LOCAL NEWS PAGE 8, MONDAY, AUGUST 29, 2011 THE TRIBUNE BEAUTY QUEEN: Miss Bahamas Anastagia Pierre looks at the c amera during a visit to a samba school in Sao Paulo, Brazil, on F riday. The 60th anniversary of the Miss Universe pageant is scheduled for September 12 from Sao Paulo. Last year's winner was Mexico's Jimena Navarrete. (AP MISS BAHAMAS VISITS SAMBA SCHOOL IN BRAZIL As a result of Hurricane Irene many four way intersections are without functional traffic lights. Police are encouraging all drivers to proceed with extreme caution at these intersections and are also advising motorist to f ollow the F OUR WAY STOP RULES: Slow your vehicle when approaching a 4 way stop. Stop your vehicle completely (this means your tyres are completely stopped and not rolling). The first vehicle that is brought to a stop is allowed to leave first. The remaining vehicles leave in the same order in w hich they arrived. Never block an intersection as it constitutes the offence of obstruction POST STORM TRAFFIC LIGHT ISSUES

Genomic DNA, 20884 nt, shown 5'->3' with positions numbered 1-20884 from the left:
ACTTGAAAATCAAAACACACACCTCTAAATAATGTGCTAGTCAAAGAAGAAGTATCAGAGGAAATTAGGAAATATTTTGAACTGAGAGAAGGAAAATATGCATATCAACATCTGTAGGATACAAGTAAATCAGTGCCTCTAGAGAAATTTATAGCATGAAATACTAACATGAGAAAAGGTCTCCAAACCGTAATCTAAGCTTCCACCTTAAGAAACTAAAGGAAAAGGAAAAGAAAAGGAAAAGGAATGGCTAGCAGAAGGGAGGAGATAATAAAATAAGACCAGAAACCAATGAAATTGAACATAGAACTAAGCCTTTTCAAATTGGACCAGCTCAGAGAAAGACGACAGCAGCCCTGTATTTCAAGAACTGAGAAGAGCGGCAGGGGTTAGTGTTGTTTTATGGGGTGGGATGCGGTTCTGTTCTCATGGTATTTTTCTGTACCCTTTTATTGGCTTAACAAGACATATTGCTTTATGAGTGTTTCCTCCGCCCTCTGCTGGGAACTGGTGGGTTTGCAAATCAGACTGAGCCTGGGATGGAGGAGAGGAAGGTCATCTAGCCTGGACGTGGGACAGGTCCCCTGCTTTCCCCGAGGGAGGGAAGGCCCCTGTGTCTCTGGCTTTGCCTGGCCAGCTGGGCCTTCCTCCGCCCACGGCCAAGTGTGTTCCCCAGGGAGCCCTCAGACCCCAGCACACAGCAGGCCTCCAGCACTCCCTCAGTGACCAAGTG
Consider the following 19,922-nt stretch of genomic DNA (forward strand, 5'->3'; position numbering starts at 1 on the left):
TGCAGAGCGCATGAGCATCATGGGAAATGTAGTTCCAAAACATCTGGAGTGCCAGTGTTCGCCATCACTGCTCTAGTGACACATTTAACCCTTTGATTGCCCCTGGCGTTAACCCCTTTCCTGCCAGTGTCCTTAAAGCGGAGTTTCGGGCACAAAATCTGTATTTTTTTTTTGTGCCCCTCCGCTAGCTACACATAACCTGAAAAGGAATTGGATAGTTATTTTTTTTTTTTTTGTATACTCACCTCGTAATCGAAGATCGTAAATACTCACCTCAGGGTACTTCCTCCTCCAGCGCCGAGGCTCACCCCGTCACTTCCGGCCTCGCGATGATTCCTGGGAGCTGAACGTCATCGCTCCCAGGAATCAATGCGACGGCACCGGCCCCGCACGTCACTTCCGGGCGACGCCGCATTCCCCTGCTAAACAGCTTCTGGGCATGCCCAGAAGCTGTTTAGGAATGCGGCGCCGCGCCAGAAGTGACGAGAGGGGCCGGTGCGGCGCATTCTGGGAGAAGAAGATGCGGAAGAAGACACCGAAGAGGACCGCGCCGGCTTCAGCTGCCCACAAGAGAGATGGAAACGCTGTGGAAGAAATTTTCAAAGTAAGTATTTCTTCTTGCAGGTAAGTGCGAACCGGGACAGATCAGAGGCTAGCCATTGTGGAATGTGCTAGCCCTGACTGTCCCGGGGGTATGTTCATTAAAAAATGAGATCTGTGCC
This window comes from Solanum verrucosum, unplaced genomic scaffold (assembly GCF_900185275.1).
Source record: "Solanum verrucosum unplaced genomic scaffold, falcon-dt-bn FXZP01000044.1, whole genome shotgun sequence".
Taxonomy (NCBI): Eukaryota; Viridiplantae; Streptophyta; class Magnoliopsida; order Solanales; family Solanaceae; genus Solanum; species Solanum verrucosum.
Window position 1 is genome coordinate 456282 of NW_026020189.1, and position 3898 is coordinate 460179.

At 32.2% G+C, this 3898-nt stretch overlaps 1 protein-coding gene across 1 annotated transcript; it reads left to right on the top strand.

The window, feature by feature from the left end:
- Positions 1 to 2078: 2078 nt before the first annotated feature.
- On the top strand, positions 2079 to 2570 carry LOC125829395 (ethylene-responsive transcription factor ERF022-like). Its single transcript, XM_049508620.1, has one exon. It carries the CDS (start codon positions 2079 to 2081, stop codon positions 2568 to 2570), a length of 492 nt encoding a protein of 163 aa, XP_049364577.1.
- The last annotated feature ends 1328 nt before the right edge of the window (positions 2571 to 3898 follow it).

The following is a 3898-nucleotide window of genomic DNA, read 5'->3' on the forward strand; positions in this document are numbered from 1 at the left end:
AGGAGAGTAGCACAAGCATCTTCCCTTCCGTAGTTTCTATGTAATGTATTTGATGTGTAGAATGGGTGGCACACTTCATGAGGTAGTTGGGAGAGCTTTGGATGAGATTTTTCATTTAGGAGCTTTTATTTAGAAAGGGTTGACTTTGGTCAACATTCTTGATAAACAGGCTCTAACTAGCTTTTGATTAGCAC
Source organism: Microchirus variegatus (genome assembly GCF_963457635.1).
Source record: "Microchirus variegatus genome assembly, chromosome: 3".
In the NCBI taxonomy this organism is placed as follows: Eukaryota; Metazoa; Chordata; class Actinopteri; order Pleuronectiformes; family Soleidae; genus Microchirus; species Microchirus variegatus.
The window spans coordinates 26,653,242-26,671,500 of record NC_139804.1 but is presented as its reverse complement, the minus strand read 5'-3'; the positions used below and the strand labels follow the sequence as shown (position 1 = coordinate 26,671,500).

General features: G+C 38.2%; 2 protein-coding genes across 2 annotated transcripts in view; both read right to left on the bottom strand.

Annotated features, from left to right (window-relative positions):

T HE TRIBUNE MONDAY, AUGUST 29, 2011, PAGE 9 Break away from the ordinary and discover how to experience life to the fullest. The Isuzu D-MAX is the ultimate multi-purpose pick-up truck which enables you to drive through tough roadsand load a variety of cargoes. It is specially designed to be powerful, stylish and highly functional. The Isuzu D-MAX is one toughvehicle that willnever let you down!T H E I S U Z U D M A XPOWERFUL COMFORTABLE VERSATILE T YREFLEX S T AR MO TORSCall us today for your new IsuzuD-MAX Pick-UpTruck at 325.4961Wulff Road, P.O. Box N 9123, Nassau, The Bahamas Fax: 323.4667 B y SIR RONALD SANDERS (The writer is a consultant and former Caribbean diplomat) F OR those governments that had been courting Muammar Gaddafi for the money that he handed o ut to spread his influence around the world, his fall from p ower in Libya is bad news. And, the news is unlikely to get better whatever regime replaces him. A s this commentary is being written, Gaddafi is beings ought in and near Tripoli. If h e is still in the country, it is o nly a matter of time before h e is caught. His treatment, if he is captured alive, will d epend on who catches him. In any event, his almost 42year rule as leader of Libya,w hich began when he seized power in a military coup in 1969, is at an end. Despite the recognition by several Western governments o f the Libya's National Trans itionalCouncil (NTC b y no means certain that as events unfold in the coming months, the Council or thep ersons who constitute it, will remain in charge. Indeed,c onfusion and chaos are likel y to reign for some months t o come. There are now large groups of people throughout Libya w ho are armed with heavy weapons and who feel that, having confronted the Gaddafi power machine, they a re entitled to share in the spoils. They are unlikely to go quietly into the night. P erhaps it is in acknowl edgement of this reality, that Western governments and commentators have been call-i ng for no recriminations (except against Gaddafi and his sons) and to maintain in office the military and public service that served Gaddafi. They recognise that they made an error in Iraq by get-t ing rid of the military establishment, police and public servants. There was no one in place, except the Americans and the British to take charge and they had little or no experience of Iraq. They also had to train a complete policef orce and rebuild a military c apability. In the meantime, lawlessness was rampant e verywhere. O ne thing is for sure, whether it is the NTC or some other body, Libya now needs a government urgently so as to b ring order after months of chaos. And, whatever governm ent it is, it will be a long time t o come before it starts seeking influence and allies by spreading abroad the revenues f rom Libyas oil. The focus of a ny new government will have t o be on rebuilding Libyas damaged physical infrastruct ure and in building a democ ratic society. Building such a democratic society will bem uch more challenging than r eplacing physical infrastruct ure. Libya is not short of money now. Nor will it be in the future. The immediate problem confronting the NTC,w hich will seek to run the country, is that more than $150 billion of Libyas assets a re locked up abroad, much of it frozen as part of sanctions applied against Gaddafi. No doubt the countries of the North Atlantic Treaty Organisation (NATOt he uprising against Gaddafi w ill want to release some of t hat money to NTC to allow it t o assert its authority in the country. Other countries, such as S outh Africa, where Libyan assets are also lodged, will want to be more cautiousa bout to whom the funds are released. They will want to be sure that there is a de facto government in place. South Africa President Jacob Zuma i s on record as saying he wants t o see a government in place i n Libya and his government has criticised Nigeria for recognising the NTC evenb efore Gaddafi is officially no longer in any kind of authori-t y. A t the moment, many gove rnment salaries have gone u npaid, including the police and the army. The NTC will o nly persuade these people to work if they are assured of being paid, and they see ane arly sign of it. The NATO countries, themselves, are unlikely to release all of the frozen funds t o the NTC at once. The Unit ed States, Canada and the European Union countriesw ill be keen to see swift attempts at drafting a constitution for Libya and no doubt w ill expect to see it in the model of constitutions governing Western countries. They will also want plans to be put in place for general e lections by which the people can choose a government f rom contending political parties. The latter will not happen overnight. A country with no history o f political parties and general elections will require a great d eal of information and traini ng simply to put the necessary institutions in place. Forming political parties will be even more difficult b ecause they are bound to be f ashioned first on narrow political and regional interests b efore those interests can be merged into bodies with a n ational reach, if that can be a chieved. It can also be taken for granted that the NATO coun t ries will be pulling strings behind the scenes and openly. The NTC will clearly do business with the countries and agencies that helped them to t opple Gaddafi. Those countries that remained supportive of Gaddafi or assumed a neutral stance will hardly get a look-in. The only two except ions to that rule would be China and Russia with whom L ibya would want to continue sensible relations for strategic reasons related to security. The experts claim that Libya has Africas highest oil r eserves. But, its national production h as been reduced to virtually n othing because of the conflict over the last few months. They also claim that it will take at least a year before prod uction reaches the level it w as before the conflict. All the more reason why Libya w ill not be opening a cheque book to governments around t he world any time soon. T he spoils of oil are already well and truly in the hands of French, British and Italianc ompanies and the US can be assured of supplies to meet its demands in the coming years. What is more the price of oil is showing signs of going down. T he UN Security Council in giving NATO a chit to help save lives in Libya by protecting those, who rebelled against Gaddafi from his warplanes a nd bombs, also unintentionally provided a license for h elping with regime change. Many will rightly ponder how to guard against a similar occurrence in the future. It appears that the majority o f people inside Libya are pleased to see the back of M uammar Gaddafi and his r eign of terror both inside and outside of the country, but the vacuum he has left needs to be filled. No one should e xpect Libya to be stable and w ell-ordered for some time to come NATO countries had a role in the war; they must now play a significant role in e nsuring the peace. I n the meantime, Libyas cheque book diplomacy is also at an end. Responses and previous commentaries at: Libya: A rough road ahead WORLDVIEW S IR RONALD SANDERS LIBYANS CELEBRATE the liberation of their district of Qasr Bin Ghashir in Tripoli, LIbya, Saturday. (AP